[Hpn] YOU CAN’T FIGHT POVERTY ONLY AT CHRISTMAS
Mon, 02 Jan 2006 19:26:32 +0000
YOU CAN’T FIGHT POVERTY ONLY AT CHRISTMAS
Janet Bagnall ‘on social justice’
The Montreal Gazette, December 30, 2005
Worrying about poverty at Christmas – as opposed to at any other time of the
year – might satisfy some latent Victorian impulse to high-mindedness, but
it is, for all that, an exercise in futility. Poverty today generally flows
from structural, year-round problems such as the exploitation of the world’s
poor by wealthier nations like ours.
Choosing Christmas as the one time to feel guilty about conditions that
require a sustained, hard-headed effort to eradicate is probably more
harmful than anything else because we can pretend to be doing something
If global inequalities could be resolved by people in the West handing out
alms to the poor on Boxing Day, we would be living in a perfect world by
That we are not has very little to do with how Christmas is celebrated (and
much more to do with trade and migration barriers, political corruption and
But year after year, crotchety voices fault the ‘rampant consumerism’ that
modern-day observances of Christmas have become. Although, frankly, you
wouldn’t think it would come as a shock that Christmas is not exclusively
devoted to helping the poor or religious contemplation: Churches in Canada
are virtually empty, their congregations aging rapidly and their real-estate
holdings increasingly featured on Multiple Listing Services.
The modern-day Scrooges who denounce the pleasures of feasting and the
exchange of gifts would do well to remember that reproachful voices, equally
lacking in pertinence, were raised in other eras as well.
The Twelfth Night celebrations of the Middle Ages were suppressed in England
in the 16th and 17th centuries. Nowhere in the Bible, religious
fundamentalists said, did God call upon humanity to celebrate his son’s
This censoriousness, in both its medieval and modern forms, is based on an
artificial conflict between having fun and doing good. This clash is
possible only if one accepts that all earthly pleasures are sinful. We
don’t approve of this mindset when the Taliban expouses it, so why has it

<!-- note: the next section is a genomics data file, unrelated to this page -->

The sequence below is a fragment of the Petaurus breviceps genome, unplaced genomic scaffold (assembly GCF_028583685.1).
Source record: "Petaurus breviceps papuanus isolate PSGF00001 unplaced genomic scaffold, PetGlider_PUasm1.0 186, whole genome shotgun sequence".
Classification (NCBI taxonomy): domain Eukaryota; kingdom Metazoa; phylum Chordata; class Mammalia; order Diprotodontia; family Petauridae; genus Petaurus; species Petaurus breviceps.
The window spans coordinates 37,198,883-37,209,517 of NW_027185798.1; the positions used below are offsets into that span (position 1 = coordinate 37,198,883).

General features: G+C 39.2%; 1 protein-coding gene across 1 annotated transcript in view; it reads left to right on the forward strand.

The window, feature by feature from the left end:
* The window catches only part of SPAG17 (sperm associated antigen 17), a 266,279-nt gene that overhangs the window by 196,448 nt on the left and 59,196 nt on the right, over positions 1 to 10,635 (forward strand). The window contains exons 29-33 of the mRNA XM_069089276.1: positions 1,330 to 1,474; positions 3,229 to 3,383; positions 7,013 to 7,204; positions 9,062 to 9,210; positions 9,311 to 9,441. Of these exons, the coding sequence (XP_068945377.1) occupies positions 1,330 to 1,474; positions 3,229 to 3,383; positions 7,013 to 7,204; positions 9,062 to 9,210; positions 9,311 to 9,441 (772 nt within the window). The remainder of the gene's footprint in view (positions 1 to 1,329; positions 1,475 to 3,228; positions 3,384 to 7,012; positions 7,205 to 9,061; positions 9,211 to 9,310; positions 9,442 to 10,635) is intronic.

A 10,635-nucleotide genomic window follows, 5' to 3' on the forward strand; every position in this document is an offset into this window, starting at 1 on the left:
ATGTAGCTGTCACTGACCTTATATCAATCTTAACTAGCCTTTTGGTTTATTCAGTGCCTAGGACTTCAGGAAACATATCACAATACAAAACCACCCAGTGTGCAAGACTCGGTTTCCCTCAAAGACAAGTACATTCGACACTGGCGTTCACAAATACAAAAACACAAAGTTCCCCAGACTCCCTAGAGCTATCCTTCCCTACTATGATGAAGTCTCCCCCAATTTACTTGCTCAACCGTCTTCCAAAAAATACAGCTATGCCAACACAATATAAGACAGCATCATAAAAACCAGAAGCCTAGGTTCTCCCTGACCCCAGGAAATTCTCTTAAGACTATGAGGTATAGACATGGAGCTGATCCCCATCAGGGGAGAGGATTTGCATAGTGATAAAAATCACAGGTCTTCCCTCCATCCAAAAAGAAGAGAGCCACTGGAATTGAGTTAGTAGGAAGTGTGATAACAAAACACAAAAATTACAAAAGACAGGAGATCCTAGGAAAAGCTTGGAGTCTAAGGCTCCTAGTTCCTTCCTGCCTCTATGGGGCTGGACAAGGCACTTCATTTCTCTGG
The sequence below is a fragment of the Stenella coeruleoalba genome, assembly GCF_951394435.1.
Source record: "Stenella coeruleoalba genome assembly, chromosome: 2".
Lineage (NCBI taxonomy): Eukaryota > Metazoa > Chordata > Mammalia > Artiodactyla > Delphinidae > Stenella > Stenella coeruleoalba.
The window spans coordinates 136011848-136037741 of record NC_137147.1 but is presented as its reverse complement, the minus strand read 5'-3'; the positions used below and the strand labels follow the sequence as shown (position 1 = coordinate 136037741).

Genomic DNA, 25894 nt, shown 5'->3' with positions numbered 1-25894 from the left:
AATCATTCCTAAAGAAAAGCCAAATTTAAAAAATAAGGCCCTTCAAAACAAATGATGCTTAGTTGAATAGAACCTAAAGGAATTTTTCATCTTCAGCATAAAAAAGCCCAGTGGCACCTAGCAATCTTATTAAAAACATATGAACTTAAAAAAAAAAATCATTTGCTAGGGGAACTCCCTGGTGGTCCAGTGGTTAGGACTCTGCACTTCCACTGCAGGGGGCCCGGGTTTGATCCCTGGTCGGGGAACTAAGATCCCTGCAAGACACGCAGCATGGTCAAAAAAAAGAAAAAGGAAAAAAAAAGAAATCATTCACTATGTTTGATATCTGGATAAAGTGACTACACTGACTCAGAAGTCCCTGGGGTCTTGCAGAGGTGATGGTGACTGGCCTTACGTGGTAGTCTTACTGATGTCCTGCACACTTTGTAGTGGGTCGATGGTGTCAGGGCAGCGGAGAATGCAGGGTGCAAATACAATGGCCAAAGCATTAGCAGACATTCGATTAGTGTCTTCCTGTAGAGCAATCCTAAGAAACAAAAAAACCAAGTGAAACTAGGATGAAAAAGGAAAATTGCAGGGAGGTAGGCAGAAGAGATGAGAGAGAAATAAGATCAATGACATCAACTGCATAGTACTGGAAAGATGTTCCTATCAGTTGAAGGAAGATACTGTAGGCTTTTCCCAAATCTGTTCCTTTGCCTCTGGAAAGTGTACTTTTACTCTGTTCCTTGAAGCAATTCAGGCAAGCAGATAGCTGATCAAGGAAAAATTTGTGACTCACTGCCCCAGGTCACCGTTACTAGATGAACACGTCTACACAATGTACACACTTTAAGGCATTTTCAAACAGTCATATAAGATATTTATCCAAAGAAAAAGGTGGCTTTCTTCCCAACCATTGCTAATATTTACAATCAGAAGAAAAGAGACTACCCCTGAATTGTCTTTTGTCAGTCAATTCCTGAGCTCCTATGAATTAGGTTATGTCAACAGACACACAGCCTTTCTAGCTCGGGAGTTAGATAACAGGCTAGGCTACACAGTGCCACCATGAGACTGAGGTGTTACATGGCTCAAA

become a stock-in-trade of Christmas commentary ?
The world is a better place for having a holiday for which families and
friends (of all religions or none) go to great pains to be together. Or if
they can’t be physically in the same place, they send gifts, write cards,
phone, send JPEGS and emails.
In the traditionally Christian nations of the West, this is when you go all
out to tell the people you care for that you love them. Nobody insists that
that take the form of an expensive gift, or a gift at all. Most people
don’t even like expensive presents. They want to be thought of, that’s all.
(Merchants might want Christmas spending to spiral out of control, but
that’s their problem.)
Christmas is, granted, as good a time as any to start the work of relieving
the conditions that condemn so many people to poverty. But the point,
surely, is to start somewhere.
We are already behind on our millennium promises to eradicate poverty. In
2000, world leaders from 189 countries made a solemn vow to carry out eight
goals by 2015.
The goals included improving the lives of at least half of the one in six
people living in extreme poverty, as well as the more than 800 million
people who are malnourished. World leaders also undertook to halt the spread
of AIDS and malaria and to educate all children.
The work to be done is enormous. Every minute, more than 20 children die of
hunger and preventable diseases. Every minute, a woman dies from regnancy
Unfair trade practices survived the 2005 meeting of the World Trade
Organization in Hong Kong early intact. Rather than a milestone in making
poverty history, the WTO meeting emerged with nothing more than an interim
deal to end farm-export subsidies by 2013.
These subsidies need to have a wood stake driven through their hearts
sooner rather than later. Devinder Sharma, a food and trade policy analyst
from India, has pointed out while 1.5 billion marginal farmers in the
developing world subsist in poverty, an equal number of cows in the
industrialized world live in the lap of luxury.
Cattle in developed countries receive ‘subsidies that amount to almost twice
the annual income of the average Third World farmer’, Sharma writes.
None of this has a great deal to do with Christmas charity, however laudable
it might be. As former South African president Nelson Mandela said, “Ending
poverty isn’t about charity. It’s about justice.”